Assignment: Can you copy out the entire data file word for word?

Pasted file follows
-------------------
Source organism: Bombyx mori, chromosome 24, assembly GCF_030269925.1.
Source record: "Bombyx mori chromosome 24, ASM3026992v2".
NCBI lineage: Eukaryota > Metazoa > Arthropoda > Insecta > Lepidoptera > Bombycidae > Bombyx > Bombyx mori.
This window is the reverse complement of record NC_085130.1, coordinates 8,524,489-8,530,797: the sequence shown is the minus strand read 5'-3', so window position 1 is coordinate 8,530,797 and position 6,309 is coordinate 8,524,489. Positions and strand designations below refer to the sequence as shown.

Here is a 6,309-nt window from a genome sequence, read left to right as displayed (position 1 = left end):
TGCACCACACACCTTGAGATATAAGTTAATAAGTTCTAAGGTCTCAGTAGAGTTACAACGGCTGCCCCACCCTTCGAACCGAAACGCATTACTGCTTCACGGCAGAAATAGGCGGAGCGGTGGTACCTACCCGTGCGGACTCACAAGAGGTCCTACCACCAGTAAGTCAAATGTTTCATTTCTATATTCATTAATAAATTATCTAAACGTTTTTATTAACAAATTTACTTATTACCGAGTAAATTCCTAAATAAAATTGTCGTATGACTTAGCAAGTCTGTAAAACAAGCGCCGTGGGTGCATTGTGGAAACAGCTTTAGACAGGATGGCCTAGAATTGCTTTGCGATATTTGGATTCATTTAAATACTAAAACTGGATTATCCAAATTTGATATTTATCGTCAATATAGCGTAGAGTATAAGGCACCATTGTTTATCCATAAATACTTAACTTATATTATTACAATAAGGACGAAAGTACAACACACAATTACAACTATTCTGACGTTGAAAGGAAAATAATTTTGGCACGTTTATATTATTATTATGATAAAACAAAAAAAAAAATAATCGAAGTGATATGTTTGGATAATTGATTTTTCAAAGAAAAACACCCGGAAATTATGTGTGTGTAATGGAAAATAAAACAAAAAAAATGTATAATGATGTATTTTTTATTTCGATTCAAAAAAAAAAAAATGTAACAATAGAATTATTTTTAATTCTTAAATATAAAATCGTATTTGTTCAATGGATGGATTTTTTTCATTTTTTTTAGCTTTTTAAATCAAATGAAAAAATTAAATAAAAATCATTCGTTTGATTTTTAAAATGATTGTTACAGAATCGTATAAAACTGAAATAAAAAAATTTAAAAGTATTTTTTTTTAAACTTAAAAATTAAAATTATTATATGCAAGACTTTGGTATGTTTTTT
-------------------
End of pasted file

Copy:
Source organism: Bombyx mori, chromosome 24, assembly GCF_030269925.1.
Source record: "Bombyx mori chromosome 24, ASM3026992v2".
NCBI lineage: Eukaryota > Metazoa > Arthropoda > Insecta > Lepidoptera > Bombycidae > Bombyx > Bombyx mori.
This window is the reverse complement of record NC_085130.1, coordinates 8,524,489-8,530,797: the sequence shown is the minus strand read 5'-3', so window position 1 is coordinate 8,530,797 and position 6,309 is coordinate 8,524,489. Positions and strand designations below refer to the sequence as shown.

Here is a 6,309-nt window from a genome sequence, read left to right as displayed (position 1 = left end):
TGCACCACACACCTTGAGATATAAGTTAATAAGTTCTAAGGTCTCAGTAGAGTTACAACGGCTGCCCCACCCTTCGAACCGAAACGCATTACTGCTTCACGGCAGAAATAGGCGGAGCGGTGGTACCTACCCGTGCGGACTCACAAGAGGTCCTACCACCAGTAAGTCAAATGTTTCATTTCTATATTCATTAATAAATTATCTAAACGTTTTTATTAACAAATTTACTTATTACCGAGTAAATTCCTAAATAAAATTGTCGTATGACTTAGCAAGTCTGTAAAACAAGCGCCGTGGGTGCATTGTGGAAACAGCTTTAGACAGGATGGCCTAGAATTGCTTTGCGATATTTGGATTCATTTAAATACTAAAACTGGATTATCCAAATTTGATATTTATCGTCAATATAGCGTAGAGTATAAGGCACCATTGTTTATCCATAAATACTTAACTTATATTATTACAATAAGGACGAAAGTACAACACACAATTACAACTATTCTGACGTTGAAAGGAAAATAATTTTGGCACGTTTATATTATTATTATGATAAAACAAAAAAAAAAATAATCGAAGTGATATGTTTGGATAATTGATTTTTCAAAGAAAAACACCCGGAAATTATGTGTGTGTAATGGAAAATAAAACAAAAAAAATGTATAATGATGTATTTTTTATTTCGATTCAAAAAAAAAAAAATGTAACAATAGAATTATTTTTAATTCTTAAATATAAAATCGTATTTGTTCAATGGATGGATTTTTTTCATTTTTTTTAGCTTTTTAAATCAAATGAAAAAATTAAATAAAAATCATTCGTTTGATTTTTAAAATGATTGTTACAGAATCGTATAAAACTGAAATAAAAAAATTTAAAAGTATTTTTTTTTAAACTTAAAAATTAAAATTATTATATGCAAGACTTTGGTATGTTTTTT